It’s a great year to sail into a vintage port

Date:28-05-2013 07:58:07 read:4

It’s a great year to sail into a vintage port

There’s a buzz about the latest vintage declarations and, with lower prices than most fine wines, it’s time to stock up

A young vineyard volunteer in  Portugal’s Douro Valley picks grapes that will become port
Mother’s little helper: a young vineyard volunteer in Portugal’s Douro Valley picks grapes that will become port Photo: Alamy

It does not happen often, but vintage port is having a moment. Make that a big moment: the declaration of the 2011 vintage is causing quite a rumpus.

If you are already a port fan then my advice is simple: pile in. If you have ever thought that maybe one day you will buy some to shove under the stairs and bring out in a decade or two, now is the time (though I recommend opening it on a Saturday afternoon when it can take centre stage, rather than at the end of one of those dinners when everyone gets a dangerous second wind at about midnight and you become a suddenly incredibly generous host). And if you have children or godchildren who were born in 2011 – well, what are you waiting for? (Here I should apologise to mine, whose port money I have spent on a rotten ceiling joist. Sorry.)

2011 was a breathtakingly good year for port. A vintage is traditionally “declared” about 18 months after the grapes are picked – this simply means that the producers decide their wine has been good enough to bottle as a single vintage rather than a blend of vintages; and once this decision has been ratified by the Instituto dos Vinhos do Douro e Porto, they can proceed to declare it to the world. The declarations for 2011 have been rolling in since St George’s Day.

“It’s the first time since 2007 that everyone’s declared,” says Adrian Bridge of Taylor’s. “So there’s a great buzz.”

It’s not just that it’s a universal declaration; the quality of the best is startling. Not all the wines are good, mind: they never are. But tasting 38 of them before elevenses the other day was a rare treat. They were so silky, and had such a soar of pleasure I wanted to drink them on the spot. Yet these are wines that “have the potential for such longevity we will still be drinking them a century from now,” says Christian Seely of Quinta do Noval. Well, we will if there are any left.

I realise that to some people the words “vintage port” have an exhausting ring of old-fashioned London clubs, passing the decanter to the left and knowingly being asked if you know the Bishop of Norwich (a bon viveur who famously, allegedly, hogged the decanter, and therefore code for: “Can you get it moving in this direction please?”).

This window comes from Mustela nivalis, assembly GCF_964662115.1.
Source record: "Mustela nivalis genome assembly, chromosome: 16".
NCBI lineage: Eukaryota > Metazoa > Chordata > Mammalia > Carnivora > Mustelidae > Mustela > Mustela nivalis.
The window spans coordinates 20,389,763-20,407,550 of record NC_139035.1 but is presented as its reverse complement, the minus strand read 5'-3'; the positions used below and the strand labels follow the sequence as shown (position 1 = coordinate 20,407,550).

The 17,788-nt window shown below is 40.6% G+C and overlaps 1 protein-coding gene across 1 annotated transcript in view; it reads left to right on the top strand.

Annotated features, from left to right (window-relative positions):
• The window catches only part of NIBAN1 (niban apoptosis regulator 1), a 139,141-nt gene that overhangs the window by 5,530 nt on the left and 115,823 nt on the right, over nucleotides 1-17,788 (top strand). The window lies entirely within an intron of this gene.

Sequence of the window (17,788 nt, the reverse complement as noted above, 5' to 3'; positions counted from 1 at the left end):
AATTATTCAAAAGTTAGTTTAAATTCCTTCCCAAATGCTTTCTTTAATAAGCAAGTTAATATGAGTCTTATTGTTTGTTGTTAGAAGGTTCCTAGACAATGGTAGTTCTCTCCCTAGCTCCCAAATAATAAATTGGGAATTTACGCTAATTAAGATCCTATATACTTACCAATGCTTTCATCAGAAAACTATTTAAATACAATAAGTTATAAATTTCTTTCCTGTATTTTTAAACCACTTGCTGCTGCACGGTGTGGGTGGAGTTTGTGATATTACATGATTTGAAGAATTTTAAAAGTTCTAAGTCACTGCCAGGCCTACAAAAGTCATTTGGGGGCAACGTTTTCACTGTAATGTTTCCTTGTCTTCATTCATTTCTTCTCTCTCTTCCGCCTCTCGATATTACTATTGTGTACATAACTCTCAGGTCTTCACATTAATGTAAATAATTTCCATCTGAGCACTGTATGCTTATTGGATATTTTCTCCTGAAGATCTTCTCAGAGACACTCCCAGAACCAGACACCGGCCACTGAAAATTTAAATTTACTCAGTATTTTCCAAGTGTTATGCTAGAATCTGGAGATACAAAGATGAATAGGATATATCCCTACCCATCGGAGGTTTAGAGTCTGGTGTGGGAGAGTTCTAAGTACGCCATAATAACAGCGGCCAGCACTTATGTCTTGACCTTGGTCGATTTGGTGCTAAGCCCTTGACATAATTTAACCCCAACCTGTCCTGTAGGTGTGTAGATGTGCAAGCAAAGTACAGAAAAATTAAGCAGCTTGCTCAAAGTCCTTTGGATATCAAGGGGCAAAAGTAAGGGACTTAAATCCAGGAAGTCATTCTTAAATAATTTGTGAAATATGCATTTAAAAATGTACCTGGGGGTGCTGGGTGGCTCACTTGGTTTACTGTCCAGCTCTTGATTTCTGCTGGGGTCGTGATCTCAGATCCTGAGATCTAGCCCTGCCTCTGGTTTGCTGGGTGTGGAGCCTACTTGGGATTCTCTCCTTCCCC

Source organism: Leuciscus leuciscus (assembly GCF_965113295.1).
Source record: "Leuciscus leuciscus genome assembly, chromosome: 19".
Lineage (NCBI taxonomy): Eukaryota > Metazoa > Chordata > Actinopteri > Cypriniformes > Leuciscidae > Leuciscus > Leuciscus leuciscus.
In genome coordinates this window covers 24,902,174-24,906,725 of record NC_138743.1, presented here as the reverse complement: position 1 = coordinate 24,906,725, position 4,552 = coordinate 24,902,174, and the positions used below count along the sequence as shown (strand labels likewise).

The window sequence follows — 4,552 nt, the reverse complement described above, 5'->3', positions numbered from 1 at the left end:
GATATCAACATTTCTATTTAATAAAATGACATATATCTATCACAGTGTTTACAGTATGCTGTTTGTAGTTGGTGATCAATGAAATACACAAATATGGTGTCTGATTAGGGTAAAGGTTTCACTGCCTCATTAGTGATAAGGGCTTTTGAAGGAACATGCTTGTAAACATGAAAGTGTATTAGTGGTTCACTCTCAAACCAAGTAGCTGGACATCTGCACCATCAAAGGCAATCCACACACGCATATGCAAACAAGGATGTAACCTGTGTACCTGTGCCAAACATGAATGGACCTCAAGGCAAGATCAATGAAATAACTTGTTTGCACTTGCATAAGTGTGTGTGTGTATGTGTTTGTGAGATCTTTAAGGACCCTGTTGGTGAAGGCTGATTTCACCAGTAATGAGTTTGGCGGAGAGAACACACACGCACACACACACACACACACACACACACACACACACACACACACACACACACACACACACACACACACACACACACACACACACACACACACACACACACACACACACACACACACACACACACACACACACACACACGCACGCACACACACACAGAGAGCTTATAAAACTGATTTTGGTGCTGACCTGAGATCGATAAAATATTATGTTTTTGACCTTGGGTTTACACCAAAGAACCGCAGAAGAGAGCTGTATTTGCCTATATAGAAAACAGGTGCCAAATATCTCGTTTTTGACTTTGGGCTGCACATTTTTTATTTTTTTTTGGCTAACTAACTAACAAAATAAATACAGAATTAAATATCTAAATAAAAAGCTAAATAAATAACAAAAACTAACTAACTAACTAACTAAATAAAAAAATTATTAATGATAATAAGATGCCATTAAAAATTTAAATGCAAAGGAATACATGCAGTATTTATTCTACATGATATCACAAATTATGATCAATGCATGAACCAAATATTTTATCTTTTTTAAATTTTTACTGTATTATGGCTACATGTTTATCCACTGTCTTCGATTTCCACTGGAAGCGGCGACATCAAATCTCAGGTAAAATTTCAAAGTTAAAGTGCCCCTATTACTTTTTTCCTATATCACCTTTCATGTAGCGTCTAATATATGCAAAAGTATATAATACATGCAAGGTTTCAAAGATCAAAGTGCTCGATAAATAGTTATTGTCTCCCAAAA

But really it’s time to get over all that. Port to me is one of the most easily appreciated fine wines: deep, swarthy, opulent like crimson velvet, its sweetness hiding glimmers of the wildness of the steep, craggy terraces on which the grapes are grown. It caresses like a dark night with a warm breeze, and it’s as rich as a sack full of dried figs, dates and walnuts. It is also, remarkably, affordable; far better value than most fine wine. As a combination of immense price inflation and a couple of ordinary vintages have kept buyers away from Bordeaux for the past couple of years, this is also an opportune moment for port to have something special to offer, not just to investors wondering where to put their cash but drinkers considering stocking their cellars.

“This may be the last year a vintage port declaration is this cheap,” says Bridge. “In my view, there are plenty of people who can afford it.”

Thanks to a summer drought 2011, while high in quality, was a relatively low crop; Taylor’s made just 11,000 cases of vintage port — they might normally expect to have 14,000 or 15,000. Bridge says he isn’t even thinking about sales of the 2011. “It will sell out. All my wines always do. We made 310 cases of the Quinta de Vargellas Vinha Velha vintage and it’s sold already. I have 300 new best friends.”

Instead he is looking ahead, asking whether the strength of this vintage will prove a one-hit wonder or whether it will kindle a wider enthusiasm for this somewhat unfashionable drink. “I’m more interested to know what’s happening in the aftermarket, for older vintages. Will people start looking around and say, 'I could buy an ’85 aged tawny for that?’”

Perhaps I am a romantic but I like the idea of buying a half case of 2011, putting it away somewhere, and pulling out a bottle to share with goodness knows who, one rainy afternoon in 2033. These drinks are artefacts of a place and of a time; that’s part of the joy. I particularly loved Quinta do Noval and Dow’s, and thought that Graham’s (both the standard vintage and the Stone Terrace bottling) were superb, a cut above their usual – gloriously granitic but with an English demeanour, like a good-looking man in M & S cashmere. Niepoort, Fonseca and Quinta do Vesuvio were also excellent.

If you want a more savage taste of the Douro slopes then Romaneira, made with 80 per cent touriga nacional, perfumed, reminiscent of black tulips, wild and as dense as a red dwarf, is your bottle.

The Sandeman was the best I’ve tasted by them since – well, possibly ever. But not quite as good as the top set above, and not much cheaper – for a slightly cheaper but still good port, try the upright stance of Smith Woodhouse.

Now, I’m off to check my overdraft limit.

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